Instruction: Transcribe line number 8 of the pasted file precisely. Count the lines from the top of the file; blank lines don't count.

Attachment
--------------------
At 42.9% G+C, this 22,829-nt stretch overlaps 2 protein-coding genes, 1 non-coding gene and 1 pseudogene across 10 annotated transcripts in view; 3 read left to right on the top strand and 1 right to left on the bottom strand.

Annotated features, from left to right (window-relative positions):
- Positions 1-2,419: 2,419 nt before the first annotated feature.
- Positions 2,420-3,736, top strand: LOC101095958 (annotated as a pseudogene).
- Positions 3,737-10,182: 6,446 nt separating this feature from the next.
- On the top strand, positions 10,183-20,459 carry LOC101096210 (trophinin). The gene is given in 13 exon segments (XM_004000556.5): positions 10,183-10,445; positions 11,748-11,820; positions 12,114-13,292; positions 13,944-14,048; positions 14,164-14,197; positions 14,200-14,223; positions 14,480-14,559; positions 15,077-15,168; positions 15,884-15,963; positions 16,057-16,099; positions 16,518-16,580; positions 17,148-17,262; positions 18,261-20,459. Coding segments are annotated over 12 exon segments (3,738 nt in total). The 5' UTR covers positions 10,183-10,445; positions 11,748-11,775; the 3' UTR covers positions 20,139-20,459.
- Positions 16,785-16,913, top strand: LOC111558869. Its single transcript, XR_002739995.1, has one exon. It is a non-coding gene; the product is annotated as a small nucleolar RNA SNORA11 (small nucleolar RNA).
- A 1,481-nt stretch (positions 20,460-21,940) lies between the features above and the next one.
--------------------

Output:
- A 1,481-nt stretch (positions 20,460-21,940) lies between the features above and the next one.